"Such cold muscles slowly become less effective - by the finish of the swims he is unable to fully extend his elbow and can't close his fingers.

"Remarkably, while in the water, Lewis is able to maintain the temperature in his brain and around his heart and lungs above 36 °C. But when he stops, his temperature drops by 1 to 2 °C within 15 minutes.

"Below 33 °C he would lose consciousness."

As Pugh turned for the final time at the 750m mark, his body and brain numbing, Noakes began to count down the last 250m, 1m at a time.

"There was no way I was going to allow him to stop once he was into the last 250m.

"I had watched him swim for more than 110 minutes in ice-cold water at both ends of the Earth and for every second of those swims my heart was in my throat!"

At the 1km mark video footage shows Pugh being pulled from the sea, barely able to talk except to exhort his helpers to get his goggles off. The only word on his lips is the single expletive he keeps repeating.

"He's remarkable," Noakes repeats. "He swims with a skin temperature of 3 to 5 °C which would incapacitate all the rest of us. But he has conditioned his brain to ignore the information telling him how cold the water is and that he should immediately get out.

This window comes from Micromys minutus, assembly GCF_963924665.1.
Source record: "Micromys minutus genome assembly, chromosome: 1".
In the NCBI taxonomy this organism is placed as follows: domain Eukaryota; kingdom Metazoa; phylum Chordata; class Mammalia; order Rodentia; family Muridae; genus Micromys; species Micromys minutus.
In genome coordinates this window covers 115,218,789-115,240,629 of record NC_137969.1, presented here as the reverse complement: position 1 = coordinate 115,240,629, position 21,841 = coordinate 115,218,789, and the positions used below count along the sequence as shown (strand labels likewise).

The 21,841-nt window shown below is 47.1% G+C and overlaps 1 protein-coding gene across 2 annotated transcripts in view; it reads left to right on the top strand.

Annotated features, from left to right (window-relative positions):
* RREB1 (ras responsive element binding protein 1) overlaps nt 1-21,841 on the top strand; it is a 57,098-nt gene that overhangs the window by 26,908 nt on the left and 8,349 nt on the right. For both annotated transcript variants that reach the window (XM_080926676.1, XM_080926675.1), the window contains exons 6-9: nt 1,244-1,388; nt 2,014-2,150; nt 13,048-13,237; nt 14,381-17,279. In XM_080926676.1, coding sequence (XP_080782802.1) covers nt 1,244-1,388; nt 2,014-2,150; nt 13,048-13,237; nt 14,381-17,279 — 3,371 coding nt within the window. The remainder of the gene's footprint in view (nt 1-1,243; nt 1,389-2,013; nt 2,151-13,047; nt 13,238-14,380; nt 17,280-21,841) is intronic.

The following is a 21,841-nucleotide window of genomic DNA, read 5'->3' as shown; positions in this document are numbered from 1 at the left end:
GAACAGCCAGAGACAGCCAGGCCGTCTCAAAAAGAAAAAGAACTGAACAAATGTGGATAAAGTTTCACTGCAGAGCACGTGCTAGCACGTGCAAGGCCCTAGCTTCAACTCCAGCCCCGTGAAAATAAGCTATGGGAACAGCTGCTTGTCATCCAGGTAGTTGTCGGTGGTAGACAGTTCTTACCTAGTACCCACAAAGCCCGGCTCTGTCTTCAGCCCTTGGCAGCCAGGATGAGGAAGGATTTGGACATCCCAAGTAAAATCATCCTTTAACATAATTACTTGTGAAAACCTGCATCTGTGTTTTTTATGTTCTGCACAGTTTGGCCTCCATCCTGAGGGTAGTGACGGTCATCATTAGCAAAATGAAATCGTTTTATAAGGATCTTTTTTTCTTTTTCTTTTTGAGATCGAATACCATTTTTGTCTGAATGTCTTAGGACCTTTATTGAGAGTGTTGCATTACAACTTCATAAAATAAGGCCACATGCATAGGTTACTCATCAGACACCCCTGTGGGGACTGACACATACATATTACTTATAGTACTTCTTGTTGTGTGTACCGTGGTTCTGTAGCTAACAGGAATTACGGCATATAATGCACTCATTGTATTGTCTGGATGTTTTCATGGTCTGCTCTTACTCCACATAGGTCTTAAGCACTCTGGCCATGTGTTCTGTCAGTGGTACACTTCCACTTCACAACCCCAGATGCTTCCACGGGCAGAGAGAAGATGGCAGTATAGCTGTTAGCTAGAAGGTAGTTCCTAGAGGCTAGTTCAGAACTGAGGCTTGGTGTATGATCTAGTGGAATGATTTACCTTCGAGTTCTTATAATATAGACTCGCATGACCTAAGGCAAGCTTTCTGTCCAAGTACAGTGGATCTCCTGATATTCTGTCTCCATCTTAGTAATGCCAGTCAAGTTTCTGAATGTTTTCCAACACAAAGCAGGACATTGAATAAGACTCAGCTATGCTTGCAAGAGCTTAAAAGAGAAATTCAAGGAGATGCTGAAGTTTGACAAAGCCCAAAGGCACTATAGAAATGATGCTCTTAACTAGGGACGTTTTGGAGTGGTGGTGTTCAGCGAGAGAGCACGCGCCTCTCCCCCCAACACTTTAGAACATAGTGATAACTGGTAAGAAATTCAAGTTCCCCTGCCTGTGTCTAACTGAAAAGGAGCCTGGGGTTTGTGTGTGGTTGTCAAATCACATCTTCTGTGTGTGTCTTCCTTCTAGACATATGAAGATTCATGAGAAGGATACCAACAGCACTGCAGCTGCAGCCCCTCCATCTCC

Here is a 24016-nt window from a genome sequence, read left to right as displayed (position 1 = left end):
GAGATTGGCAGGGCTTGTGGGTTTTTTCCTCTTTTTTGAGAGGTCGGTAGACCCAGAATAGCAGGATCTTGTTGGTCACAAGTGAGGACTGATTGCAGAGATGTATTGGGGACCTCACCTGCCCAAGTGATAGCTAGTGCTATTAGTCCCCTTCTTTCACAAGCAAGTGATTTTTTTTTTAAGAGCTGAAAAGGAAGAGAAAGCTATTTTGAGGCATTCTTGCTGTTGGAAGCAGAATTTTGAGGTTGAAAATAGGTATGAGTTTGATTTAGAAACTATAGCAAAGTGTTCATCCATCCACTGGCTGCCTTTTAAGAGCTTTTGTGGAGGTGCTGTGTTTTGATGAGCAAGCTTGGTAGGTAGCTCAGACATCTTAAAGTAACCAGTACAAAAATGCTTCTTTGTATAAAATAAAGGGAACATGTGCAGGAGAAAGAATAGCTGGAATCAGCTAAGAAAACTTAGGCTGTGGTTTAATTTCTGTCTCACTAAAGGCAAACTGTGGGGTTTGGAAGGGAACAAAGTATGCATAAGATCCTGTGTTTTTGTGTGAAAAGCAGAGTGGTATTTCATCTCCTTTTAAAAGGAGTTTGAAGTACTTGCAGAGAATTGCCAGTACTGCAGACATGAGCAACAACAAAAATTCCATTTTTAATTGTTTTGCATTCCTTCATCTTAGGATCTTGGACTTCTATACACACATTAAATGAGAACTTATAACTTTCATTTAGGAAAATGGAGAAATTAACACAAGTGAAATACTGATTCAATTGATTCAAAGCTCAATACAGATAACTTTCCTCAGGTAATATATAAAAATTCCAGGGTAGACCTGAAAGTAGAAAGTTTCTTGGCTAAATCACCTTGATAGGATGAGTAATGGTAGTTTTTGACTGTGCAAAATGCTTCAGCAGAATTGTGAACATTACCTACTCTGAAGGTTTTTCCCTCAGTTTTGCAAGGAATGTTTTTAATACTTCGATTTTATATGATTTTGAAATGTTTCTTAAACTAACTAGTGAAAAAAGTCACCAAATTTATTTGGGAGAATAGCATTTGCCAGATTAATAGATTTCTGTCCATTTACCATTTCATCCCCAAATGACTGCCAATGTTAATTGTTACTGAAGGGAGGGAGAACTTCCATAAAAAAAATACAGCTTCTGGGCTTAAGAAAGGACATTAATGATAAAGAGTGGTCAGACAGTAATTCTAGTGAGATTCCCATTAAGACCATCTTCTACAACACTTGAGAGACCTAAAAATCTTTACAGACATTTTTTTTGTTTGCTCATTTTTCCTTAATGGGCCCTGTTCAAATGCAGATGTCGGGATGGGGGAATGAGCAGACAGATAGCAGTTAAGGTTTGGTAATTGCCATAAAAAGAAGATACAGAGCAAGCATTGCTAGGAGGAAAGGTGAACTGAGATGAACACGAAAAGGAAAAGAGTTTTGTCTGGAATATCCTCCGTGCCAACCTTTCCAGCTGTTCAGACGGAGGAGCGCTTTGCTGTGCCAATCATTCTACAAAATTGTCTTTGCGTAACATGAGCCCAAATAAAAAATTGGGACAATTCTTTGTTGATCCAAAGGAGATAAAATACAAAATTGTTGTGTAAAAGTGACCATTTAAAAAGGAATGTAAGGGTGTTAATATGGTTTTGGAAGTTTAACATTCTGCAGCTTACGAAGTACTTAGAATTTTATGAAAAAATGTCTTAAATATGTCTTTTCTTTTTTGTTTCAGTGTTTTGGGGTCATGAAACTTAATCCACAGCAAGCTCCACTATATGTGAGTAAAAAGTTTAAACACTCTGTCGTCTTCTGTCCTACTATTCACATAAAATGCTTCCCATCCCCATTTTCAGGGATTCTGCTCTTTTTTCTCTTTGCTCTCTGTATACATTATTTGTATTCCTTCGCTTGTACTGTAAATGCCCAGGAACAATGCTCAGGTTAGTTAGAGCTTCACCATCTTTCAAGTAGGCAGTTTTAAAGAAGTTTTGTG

"Then Pugh is able to isolate the temperature at his core while allowing his arms and legs to become extremely cold. Yet he's still able to generate work with his arms even as they begin to freeze.

"The complete physiology to explain how this is all possible is not known."

They've coined the term anticipatory thermogenesis to describe how Pugh raises his core body temperature by up to 1.4 °C before he swims.

But it's not about swimming. Pugh's on a mission.

He's swum at climatic hotspots all over the world: the Maldives, Australia, the North Atlantic.

The Arctic ice has shrunk by 23%, a harbinger of massive changes in the environment.

"Through my swims I have a unique perspective on climate change," Pugh explained. "I'm determined to do my bit to raise awareness about the fragility of our environment.

"I want to grab the lapels of the world's leaders and show them what's happening here.

"If we lose the Arctic to oil exploration and wholesale navigation, we will have lost the world."